Related Journals for Neurodevelopmental Disorders:
Journal of the Peripheral Nervous System, Neurotoxicity Research, Expert Review of Neurotherapeutics, International Journal of Neuroscience
Experimentalis, Autism Research, Neural Processing Letters, Neuroinformatics Congenital Brain Defects: Congenital brain defects are abnormalities in the brain that are present at birth. The defects typically affect the bone and soft tissue in the head and spine. There are many different types of these malformations. They can vary greatly from mild to severe conditions. A congenital brain defect usually occurs due to an interruption in the normal growth of the nervous system. The brain begins to form in the first month after conception. Development of the brain begins from a small, special plate of cells on the surface of the embryo. These cells grow and form the different regions of the brain. When this process is disturbed, it can cause structural defects in the brain and skull. Normal brain function can be impaired even if only the skull’s growth is upset.
Related Journals for Congenital Brain Defects:
Journal of Psychophysiology, Mathematical Medicine and Biology, Brain Stimulation, Frontiers in Neuroscience, Supplements to Clinical Neurophysiology, Behavioral Sleep Medicine, Functional Neurology
Movement disorders are neurological conditions that affect the speed, fluency, quality, and ease of movement. Abnormal fluency or speed of movement (called dyskinesia) may involve excessive or involuntary movement (hyperkinesia) or slowed or absent voluntary movement (hypokinesia). Common dystonias include spasmodic torticollis, which affects muscles of the head, face, and neck, and blepharospasm, which causes involuntary closing of the eyelids.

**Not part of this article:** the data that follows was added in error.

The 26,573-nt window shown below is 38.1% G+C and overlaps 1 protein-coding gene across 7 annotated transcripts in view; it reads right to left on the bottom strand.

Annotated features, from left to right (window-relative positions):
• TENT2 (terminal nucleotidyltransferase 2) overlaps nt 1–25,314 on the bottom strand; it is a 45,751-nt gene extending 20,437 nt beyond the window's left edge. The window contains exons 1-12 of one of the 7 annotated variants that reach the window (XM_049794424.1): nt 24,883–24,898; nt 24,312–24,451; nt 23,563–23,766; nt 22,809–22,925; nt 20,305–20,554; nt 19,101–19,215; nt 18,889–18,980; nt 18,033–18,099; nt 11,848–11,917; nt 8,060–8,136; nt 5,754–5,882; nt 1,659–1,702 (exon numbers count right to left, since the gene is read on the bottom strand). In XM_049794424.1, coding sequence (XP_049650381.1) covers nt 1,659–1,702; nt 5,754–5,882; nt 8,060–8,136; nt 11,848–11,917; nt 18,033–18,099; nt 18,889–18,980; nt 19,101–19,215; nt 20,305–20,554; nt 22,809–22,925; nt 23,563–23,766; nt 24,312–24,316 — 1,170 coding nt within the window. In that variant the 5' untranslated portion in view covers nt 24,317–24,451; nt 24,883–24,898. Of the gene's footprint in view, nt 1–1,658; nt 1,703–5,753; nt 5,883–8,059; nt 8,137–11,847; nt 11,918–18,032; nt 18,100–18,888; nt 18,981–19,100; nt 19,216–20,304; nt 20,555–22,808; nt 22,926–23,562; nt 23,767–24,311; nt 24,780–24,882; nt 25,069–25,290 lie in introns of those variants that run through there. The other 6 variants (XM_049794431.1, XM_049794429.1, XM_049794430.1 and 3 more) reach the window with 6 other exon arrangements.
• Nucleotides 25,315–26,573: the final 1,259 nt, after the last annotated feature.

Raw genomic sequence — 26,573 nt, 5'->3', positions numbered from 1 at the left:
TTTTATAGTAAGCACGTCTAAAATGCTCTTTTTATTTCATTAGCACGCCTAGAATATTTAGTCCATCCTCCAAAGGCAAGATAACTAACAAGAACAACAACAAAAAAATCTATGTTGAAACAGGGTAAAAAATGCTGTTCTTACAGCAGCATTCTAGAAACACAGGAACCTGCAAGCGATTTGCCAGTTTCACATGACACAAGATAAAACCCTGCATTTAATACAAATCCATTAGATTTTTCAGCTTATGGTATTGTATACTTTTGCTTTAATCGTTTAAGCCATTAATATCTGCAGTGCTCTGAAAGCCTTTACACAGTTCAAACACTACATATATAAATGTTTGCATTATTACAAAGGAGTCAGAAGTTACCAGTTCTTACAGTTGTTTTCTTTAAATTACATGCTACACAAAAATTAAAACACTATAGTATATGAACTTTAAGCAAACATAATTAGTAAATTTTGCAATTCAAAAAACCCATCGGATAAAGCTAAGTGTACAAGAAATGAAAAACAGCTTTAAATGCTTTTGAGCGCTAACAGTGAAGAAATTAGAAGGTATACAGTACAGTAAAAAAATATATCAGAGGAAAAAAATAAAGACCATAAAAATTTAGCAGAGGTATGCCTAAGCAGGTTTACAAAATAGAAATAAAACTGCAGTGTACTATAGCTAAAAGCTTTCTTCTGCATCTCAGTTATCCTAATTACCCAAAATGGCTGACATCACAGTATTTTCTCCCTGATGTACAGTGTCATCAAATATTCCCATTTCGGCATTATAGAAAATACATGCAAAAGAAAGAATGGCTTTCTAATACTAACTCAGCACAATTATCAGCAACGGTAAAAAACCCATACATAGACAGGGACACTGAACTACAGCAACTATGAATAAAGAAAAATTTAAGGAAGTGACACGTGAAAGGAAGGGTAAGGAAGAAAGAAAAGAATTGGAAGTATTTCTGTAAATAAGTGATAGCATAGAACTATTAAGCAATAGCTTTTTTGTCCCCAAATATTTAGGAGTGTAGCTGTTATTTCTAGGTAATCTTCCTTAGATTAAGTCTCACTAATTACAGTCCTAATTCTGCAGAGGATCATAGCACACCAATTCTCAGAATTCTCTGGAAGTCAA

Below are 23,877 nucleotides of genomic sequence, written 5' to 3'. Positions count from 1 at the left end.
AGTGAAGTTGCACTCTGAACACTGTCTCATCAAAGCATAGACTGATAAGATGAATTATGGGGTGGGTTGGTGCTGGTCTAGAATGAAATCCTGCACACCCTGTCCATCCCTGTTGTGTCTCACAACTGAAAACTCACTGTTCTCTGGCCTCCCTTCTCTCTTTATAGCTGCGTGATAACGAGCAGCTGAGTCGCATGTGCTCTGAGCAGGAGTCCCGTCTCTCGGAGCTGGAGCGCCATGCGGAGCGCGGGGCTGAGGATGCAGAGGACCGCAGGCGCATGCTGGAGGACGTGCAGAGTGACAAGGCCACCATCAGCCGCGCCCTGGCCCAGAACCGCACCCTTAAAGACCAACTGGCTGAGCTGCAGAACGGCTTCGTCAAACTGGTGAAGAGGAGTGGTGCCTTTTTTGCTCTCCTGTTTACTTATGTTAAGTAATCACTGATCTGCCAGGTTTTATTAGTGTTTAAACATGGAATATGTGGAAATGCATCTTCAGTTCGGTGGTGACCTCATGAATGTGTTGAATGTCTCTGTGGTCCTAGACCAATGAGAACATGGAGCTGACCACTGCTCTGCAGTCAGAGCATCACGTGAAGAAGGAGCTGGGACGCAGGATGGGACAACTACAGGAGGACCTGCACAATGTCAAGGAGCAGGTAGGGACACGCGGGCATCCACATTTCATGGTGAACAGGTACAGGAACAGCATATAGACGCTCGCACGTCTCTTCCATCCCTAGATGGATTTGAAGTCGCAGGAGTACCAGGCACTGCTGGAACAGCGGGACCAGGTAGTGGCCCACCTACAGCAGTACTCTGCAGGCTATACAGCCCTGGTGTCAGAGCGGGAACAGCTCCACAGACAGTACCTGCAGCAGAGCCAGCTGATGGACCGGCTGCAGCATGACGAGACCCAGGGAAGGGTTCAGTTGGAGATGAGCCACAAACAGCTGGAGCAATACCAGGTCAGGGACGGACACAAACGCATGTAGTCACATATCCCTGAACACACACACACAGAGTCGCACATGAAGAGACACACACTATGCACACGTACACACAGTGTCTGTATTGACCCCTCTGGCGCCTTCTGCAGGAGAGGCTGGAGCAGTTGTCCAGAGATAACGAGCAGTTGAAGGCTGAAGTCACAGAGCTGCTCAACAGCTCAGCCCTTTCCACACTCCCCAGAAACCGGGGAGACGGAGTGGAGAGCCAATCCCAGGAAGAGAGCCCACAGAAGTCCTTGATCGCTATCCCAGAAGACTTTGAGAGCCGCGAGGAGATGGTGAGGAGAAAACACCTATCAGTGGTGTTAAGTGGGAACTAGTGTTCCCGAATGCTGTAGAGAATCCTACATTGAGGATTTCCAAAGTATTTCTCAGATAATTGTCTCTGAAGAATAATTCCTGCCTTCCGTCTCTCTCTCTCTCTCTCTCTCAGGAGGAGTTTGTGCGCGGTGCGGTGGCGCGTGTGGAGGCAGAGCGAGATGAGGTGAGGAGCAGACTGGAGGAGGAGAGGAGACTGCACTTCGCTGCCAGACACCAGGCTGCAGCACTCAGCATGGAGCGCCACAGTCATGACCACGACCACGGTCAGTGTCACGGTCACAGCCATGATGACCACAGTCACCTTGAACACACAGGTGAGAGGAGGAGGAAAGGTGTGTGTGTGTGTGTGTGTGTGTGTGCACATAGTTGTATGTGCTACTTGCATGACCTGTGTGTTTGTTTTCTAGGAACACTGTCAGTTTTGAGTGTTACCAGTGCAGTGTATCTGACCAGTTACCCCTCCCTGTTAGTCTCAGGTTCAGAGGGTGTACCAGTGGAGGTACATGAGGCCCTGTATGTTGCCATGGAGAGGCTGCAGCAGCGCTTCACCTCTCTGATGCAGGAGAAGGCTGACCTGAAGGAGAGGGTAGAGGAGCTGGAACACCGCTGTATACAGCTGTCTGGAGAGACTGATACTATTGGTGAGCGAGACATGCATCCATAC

Related Journals for Movement Disorders:
Computation in Neural Systems, Current Neurology and Neuroscience Reports, Journal of ECT, Nutritional Neuroscience, Journal of NeuroImmune Pharmacology, DMM Disease Models and Mechanisms
A neuromuscular disease is a disorder that affects the peripheral nervous system. The peripheral nervous system includes muscles, the nerve-muscle (neuromuscular) junction, peripheral nerves in the limbs, and the motor-nerve cells in the spinal cord. Other spinal cord or brain diseases are not considered “neuromuscular” diseases. Patients with neuromuscular diseases can have weakness, loss of muscle bulk, muscle twitching, cramping, numbness, tingling, and a host of other symptoms. Problems with the nerve-muscle junction can also cause droopy eyelids, double vision, and weakness that worsen with activity. Some neuromuscular disorders can also cause difficulty with swallowing and sometimes with breathing.
Related Journals for Neuromuscular Disease:
Translational Stroke Research, AJOB Neuroscience, F1000 Biology Reports, Current Protocols in Neuroscience, Neurology Psychiatry and Brain Research, Zhurnal Vysshei Nervnoi Deyatelnosti Imeni I.P. Pavlova